Stamford Striders officials reflect on the rapid growth of their club
Over the past 20 years Stamford Striders Running Club has gone from less than 20 members to more than 250.
While not able to run in groups that mix households under lockdown rules, many members continue to take part in club events in which they run ‘against the clock’, or follow trails that they can tackle at their own pace.
Reflecting on the rapid growth of the club, chairman Nick Wells said: “Striders was formed after Stamford Harriers folded in 2002, and saw the track and field athletics side dropped due to a lack of local facilities.
“Running on a track had meant members travelling to Grantham or Peterborough; the focus of Stamford’s new club was road running, cross country and trail running, which could be done much closer to home.”
After receiving approval from the town council to use the Stamford crest on their running vests, Stamford Striders was formed.
Veteran member Algie Audas remembers there being about 16 members on the new club’s first night.
Its base was Blackstones Sports and Social Club in Lincoln Road, which was to be the Striders’ home for the next 13 years.
In 2008, Algie and fellow running coach Alison Marvel put together a ‘Beginning Running’ course.
The aim of this free, 10-week introduction to running, was to encourage more people into the sport and to dispel the myth that a running club is for elite athletes.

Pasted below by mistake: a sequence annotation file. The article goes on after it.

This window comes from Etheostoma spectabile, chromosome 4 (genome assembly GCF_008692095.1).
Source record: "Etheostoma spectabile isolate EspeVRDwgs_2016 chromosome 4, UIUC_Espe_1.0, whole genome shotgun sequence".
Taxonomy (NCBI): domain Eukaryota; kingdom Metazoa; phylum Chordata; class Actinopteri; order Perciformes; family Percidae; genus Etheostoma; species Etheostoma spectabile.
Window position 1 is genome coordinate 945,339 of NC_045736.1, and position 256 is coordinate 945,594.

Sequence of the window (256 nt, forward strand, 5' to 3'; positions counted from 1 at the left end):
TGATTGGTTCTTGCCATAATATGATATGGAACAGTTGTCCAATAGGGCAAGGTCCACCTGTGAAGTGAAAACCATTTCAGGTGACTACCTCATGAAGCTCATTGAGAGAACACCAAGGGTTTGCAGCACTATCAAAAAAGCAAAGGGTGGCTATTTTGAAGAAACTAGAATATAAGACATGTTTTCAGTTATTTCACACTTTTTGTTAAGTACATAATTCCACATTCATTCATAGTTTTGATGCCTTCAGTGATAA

“On the first week, after a warm-up session, the group was led on a one-mile run with four stops along the way, before a stretch session at the end,” explained Algie.
The coaches increased the distance each week, until the group was running about 10km (six miles), and was ready to join in with normal club training runs.
Algie, Alison and other members of the club got each year’s class of beginners to form a bond, and to enjoy their running while reaping all the benefits of a more active lifestyle.
While the coronavirus pandemic meant the course had to be cancelled for the first time last year, it is hoped that it will resume in late spring.
Coach Clare Morley, who led the Beginning Running course in 2019, said: “This sort of activity, which combines exercise in the fresh air with a chance to chat with other people is likely to be more important than ever following the lockdowns we have endured. We’re certainly looking forward to welcoming people back as soon as we can.”
While many of those who join Stamford Striders run on a purely social basis, many participate in competitive events locally and further afield.
Vice chairman of the club, Robin Ball, started running aged 56 by taking part in the 2009 Beginning Running course. He had never really run in his life. Eleven years and nine marathons later he is still going strong.
“There’s a saying that goes, ‘You don’t stop running because you get old – you get old because you stop running’ and age is certainly not a barrier to us,” said Robin.
“Two of their most senior regular runners, Morag Roberts and Brian Kearsey are both in their 70s and still running marathons – you might well have seen them running in the local area.”